Can Windows and Linux peacefully co-exist?
Second in a series.
Despite some high-profile customer wins with corporations and foreign governments, Linux still has a long way to go before it rivals Windows on the enterprise desktop.
The number of companies considering Linux remains relatively small. AT&T recently made headlines when it said it would begin testing Linux desktops, but an AT&T spokesman later
IBM is also testing Linux on some of its desktops, although the company wouldn't elaborate on the extent to which it is installing the open source platform. Last year, a memo was leaked from IBM CIO Bob Greenberg that reportedly contained a challenge from CEO Sam Palmisano to move Big Blue to desktop Linux by 2005. IBM never confirmed the report.
Analyst numbers confirm the small number of Linux desktop deployments. Gartner Inc., the Stamford, Conn.-based consulting firm, said the installed base for desktop Linux in 2004 is only 1.5% of the overall desktop market. By 2008 that figure is only expected to grow to 3.4%.
Novell and Red Hat address manageability
There are a few factors that stand in the way of broader acceptance of desktop Linux. Enterprises need better management tools, but those are coming. Red Hat Inc. and Novell Inc. have brought out enterprise desktop packages in the past year for Linux. And next month, Novell will introduce its next generation Linux-based desktop software, which will integrate products it acquired from both Ximian Inc. and SuSE Linux.
And some of the perceived advantages of Windows -- such as bulletins and updates -- may not really be so unique after all. For example, both Windows and Red Hat desktops receive bulletins and updates. And SuSE Linux uses YaST, an open-source system tool, for updates and system administration.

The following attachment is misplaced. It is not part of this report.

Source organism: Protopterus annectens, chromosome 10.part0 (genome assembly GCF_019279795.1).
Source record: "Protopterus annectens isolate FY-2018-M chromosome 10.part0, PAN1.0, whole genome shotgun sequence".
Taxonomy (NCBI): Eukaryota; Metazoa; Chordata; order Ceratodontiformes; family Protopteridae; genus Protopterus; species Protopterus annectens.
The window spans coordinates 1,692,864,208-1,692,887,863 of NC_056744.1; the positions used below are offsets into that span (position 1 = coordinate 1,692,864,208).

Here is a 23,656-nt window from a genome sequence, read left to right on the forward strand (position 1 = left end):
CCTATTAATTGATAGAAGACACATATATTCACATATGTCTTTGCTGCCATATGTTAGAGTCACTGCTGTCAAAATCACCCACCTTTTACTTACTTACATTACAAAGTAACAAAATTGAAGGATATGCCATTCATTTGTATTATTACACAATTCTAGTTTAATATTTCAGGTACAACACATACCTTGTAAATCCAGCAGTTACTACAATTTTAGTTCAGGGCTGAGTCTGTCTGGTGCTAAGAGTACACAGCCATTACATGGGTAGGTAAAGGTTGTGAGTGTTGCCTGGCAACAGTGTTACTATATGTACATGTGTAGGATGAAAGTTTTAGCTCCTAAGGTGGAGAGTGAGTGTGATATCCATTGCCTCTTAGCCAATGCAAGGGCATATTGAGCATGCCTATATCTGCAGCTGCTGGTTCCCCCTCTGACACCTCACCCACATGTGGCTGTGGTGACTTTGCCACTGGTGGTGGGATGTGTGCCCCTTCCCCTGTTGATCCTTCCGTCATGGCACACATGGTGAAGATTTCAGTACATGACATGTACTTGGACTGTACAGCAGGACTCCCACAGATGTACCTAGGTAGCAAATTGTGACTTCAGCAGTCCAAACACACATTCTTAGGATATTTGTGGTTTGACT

For the most part, however, there are still far better tools for managing Windows than for Linux, said Fred Broussard, an analyst at International Data Corp., a Framingham, Mass.-based consulting firm.
"Any IT department that thinks about moving to Linux to lower their costs will only save a portion of the money because you have to manage it," Broussard said.
Ubiquity and inertia benefits Windows
For some IT pros, the manageability issue isn't such big deal. For them, it's a question of inertia. Windows is in place and familiar to most.
"I don't think there is any difference between managing Linux and Windows," John Brunelle, an IT manager at Smith & Nephew, a London-based manufacturer of medical equipment.
There is some lack of standardization across Linux deployments, though. It has two possible graphical user interfaces from which to choose -- KDE and GNOME. But IT organizations can standardize on one of them when they undergo deployments, Brunelle said.
Still, moving to desktop Linux from Windows today seems like a lot of work for little benefit to many. "Changing over to Mozilla and a different e-mail client would require too much training on our part," said Daniel Venturini, an IT administrator at Maharam, a New York textile importer with about 300 Windows desktops.
And faced with that prospect, the path of least resistance is suddenly an attractive option.